Alabama Executes Muslim Prisoner Amidst Charges of Religious Discrimination

In a 5-4 decision that Justice Elena Kagan characterized as “profoundly wrong,” the U.S. Supreme Court on February 7, 2019 permitted Alabama to execute a Muslim death-row prisoner, Domineque Ray (pictured), who had claimed that the state’s execution process discriminated against him because of his religion. Without explanation, the Court asserted that Ray had waited too long to challenge a provision in Alabama’s execution protocol that made a Christian chaplain part of the state’s execution team and prohibited other religious advisors from being present in the execution chamber. Ray argued that Alabama’s practice constituted an establishment of religion that discriminated against non-Christians. During federal court hearings on the constitutionality of the policy, Alabama withdrew its requirement that the chaplain be present in the execution chamber. However, it continued to reject Ray’s request that his imam—a prison-approved spiritual advisor—be permitted in the execution chamber. The U.S. Court of Appeals for the Eleventh Circuit ruled that Ray was likely to succeed on his religious discrimination claim, scheduled briefing in his case, and stayed his execution. The Supreme Court reversed, without addressing the constitutional issue.

Justice Kagan, joined by Justices Breyer, Ginsburg, and Sotomayor dissented. Quoting prior Supreme Court decisions, Kagan wrote, “‘The clearest command of the Establishment Clause is that one religious denomination cannot be officially preferred over another.’ But the State’s policy does just that. Under that policy, a Christian prisoner may have a minister of his own faith accompany him into the execution chamber to say his last rites. But if an inmate practices a different religion—whether Islam, Judaism, or any other—he may not die with a minister of his own faith by his side. That treatment goes against the Establishment Clause’s core principle of denominational neutrality.” In asserting that its execution process complied with constitutional guarantees of religious freedom, the Alabama Attorney General’s office told the federal courts: “Like any other inmate, Ray has been and will be given opportunities to speak with his spiritual adviser, including up to the moment that he is taken into the chamber.” However, Spencer Hahn, one of Ray’s lawyers, said the prison had failed to honor that promise and that Ray lost access to his imam three hours before the execution.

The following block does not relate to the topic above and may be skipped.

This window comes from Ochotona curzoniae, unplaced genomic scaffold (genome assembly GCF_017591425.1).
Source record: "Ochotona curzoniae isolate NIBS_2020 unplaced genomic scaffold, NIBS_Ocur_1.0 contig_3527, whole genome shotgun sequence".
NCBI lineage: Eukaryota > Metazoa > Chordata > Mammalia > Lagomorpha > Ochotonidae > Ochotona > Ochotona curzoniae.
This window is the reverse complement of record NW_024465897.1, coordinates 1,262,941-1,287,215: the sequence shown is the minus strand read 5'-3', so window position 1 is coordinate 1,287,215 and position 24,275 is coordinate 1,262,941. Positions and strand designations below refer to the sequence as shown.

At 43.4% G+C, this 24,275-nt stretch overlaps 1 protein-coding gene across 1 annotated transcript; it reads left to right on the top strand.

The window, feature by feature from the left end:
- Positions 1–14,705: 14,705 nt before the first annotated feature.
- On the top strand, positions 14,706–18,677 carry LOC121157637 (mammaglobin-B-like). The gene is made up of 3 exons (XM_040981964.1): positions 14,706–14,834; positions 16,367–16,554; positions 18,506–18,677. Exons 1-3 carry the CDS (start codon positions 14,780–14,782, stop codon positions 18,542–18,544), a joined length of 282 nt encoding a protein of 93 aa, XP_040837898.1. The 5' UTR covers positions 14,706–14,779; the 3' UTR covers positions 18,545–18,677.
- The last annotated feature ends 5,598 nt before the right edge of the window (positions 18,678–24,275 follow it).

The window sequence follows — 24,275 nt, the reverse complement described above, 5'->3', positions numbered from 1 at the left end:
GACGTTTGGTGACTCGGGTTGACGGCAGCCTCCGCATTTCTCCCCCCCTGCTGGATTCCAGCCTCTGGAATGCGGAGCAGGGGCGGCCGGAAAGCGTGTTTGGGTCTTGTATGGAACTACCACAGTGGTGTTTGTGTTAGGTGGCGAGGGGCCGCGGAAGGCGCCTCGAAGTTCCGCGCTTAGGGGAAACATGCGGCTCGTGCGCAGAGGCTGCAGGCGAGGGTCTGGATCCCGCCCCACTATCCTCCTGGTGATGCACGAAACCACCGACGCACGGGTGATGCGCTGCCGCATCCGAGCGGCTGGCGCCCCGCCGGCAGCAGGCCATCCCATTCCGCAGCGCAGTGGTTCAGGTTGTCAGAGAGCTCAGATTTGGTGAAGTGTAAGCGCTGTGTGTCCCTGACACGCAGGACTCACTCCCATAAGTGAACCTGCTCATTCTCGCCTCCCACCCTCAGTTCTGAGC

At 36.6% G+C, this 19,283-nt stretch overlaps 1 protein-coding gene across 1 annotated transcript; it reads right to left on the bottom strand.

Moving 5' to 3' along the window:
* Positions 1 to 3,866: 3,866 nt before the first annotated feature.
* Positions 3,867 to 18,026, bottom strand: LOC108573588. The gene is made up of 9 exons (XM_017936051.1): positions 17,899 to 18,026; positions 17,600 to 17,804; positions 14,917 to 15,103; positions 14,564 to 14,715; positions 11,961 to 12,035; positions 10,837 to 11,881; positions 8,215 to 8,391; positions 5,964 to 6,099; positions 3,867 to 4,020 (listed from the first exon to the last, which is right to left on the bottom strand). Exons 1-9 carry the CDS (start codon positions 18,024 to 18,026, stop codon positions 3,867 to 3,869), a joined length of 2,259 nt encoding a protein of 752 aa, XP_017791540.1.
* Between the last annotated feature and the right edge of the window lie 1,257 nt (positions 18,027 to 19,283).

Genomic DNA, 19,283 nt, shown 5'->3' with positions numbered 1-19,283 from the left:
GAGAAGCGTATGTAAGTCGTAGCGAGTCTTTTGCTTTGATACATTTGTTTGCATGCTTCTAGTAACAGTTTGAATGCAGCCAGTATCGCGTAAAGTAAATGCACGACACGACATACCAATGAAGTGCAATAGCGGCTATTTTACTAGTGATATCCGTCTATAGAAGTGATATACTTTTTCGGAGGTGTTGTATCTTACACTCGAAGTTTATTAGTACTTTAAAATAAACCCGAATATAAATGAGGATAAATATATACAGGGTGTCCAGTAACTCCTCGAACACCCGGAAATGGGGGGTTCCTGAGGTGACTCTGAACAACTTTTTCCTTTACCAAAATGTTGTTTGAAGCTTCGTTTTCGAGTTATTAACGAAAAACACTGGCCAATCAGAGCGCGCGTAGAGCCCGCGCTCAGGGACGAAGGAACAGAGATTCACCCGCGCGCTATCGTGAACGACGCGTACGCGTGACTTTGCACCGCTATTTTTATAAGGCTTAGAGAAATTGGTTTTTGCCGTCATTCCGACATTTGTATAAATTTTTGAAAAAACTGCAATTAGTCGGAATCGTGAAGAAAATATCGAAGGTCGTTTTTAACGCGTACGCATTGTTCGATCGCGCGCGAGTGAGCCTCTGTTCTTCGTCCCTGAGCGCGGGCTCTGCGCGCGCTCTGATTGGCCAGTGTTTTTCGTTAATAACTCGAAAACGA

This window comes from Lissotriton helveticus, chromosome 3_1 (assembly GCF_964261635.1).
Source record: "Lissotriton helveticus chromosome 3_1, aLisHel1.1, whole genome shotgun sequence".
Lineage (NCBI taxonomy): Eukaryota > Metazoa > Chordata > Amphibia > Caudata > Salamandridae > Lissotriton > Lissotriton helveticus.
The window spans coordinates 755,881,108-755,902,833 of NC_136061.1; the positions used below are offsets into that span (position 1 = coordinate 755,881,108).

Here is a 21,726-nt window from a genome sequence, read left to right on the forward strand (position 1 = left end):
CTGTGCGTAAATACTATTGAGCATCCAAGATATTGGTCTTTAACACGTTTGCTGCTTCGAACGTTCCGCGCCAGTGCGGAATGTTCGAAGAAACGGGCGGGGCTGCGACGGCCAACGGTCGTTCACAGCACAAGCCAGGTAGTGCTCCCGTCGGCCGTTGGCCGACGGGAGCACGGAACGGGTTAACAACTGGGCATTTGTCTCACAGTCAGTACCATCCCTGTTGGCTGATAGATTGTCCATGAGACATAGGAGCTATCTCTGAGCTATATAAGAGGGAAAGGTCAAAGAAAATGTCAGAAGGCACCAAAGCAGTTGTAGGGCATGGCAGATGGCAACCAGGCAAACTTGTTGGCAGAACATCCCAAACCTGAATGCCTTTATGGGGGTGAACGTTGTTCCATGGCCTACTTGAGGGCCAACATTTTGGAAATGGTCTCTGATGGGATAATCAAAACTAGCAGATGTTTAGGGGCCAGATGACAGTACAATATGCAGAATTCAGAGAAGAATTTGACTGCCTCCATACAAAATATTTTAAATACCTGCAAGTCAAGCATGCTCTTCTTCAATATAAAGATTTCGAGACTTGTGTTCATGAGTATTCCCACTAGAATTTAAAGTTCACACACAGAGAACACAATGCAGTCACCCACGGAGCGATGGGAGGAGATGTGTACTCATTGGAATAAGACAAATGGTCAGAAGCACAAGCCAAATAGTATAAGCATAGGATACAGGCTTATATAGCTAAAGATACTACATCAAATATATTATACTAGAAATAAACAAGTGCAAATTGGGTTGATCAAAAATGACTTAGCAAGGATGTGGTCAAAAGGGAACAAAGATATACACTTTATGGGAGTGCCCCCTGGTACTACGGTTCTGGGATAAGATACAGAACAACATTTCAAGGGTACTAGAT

Ray was convicted and sentenced to death for the rape and murder of a 15-year-old girl. No physical evidence linked him to the crimes and a sole prosecution witness, Marcus Owden, implicated Ray. In 2017, Ray’s appeal lawyers discovered for the first time that Owden—who avoided the death penalty by testifying against Ray—had schizophrenia and was suffering from delusions and auditory hallucinations when he accused Ray of the rape and murder and testified against him. Ray’s lawyers argued that the prosecution’s deliberate suppression of this evidence, despite being aware of Owden’s mental illness, violated Ray’s due process rights and entitled him to a new trial. Without comment, the Supreme Court declined to review the claim and denied a stay. Ray was the second person executed in the U.S. in 2019 and the first in Alabama.

(Kim Chandler, Alabama executes Muslim inmate who wanted imam present, Associated Press, February 8, 2019; Lauren Gill, Domineque Ray Is Executed in Alabama After Supreme Court Bid Fails, Pro Publica, February 8, 2019; Melissa Brown, Alabama execution will proceed after Supreme Court vacates religious freedom stay, Montgomery Advertiser, February 7, 2019; Rutherford Institute Asks Court to Protect Death Row Inmate’s Right to Choose Religion of Clergy Present During Execution, The Rutherford Institute, February 5, 2019.) Read the Supreme Court ruling and dissenting opinion in Dunn v. Ray and the Supreme Court petition for writ of certiorari in Ray v. Alabama. See Religion and Arbitrariness.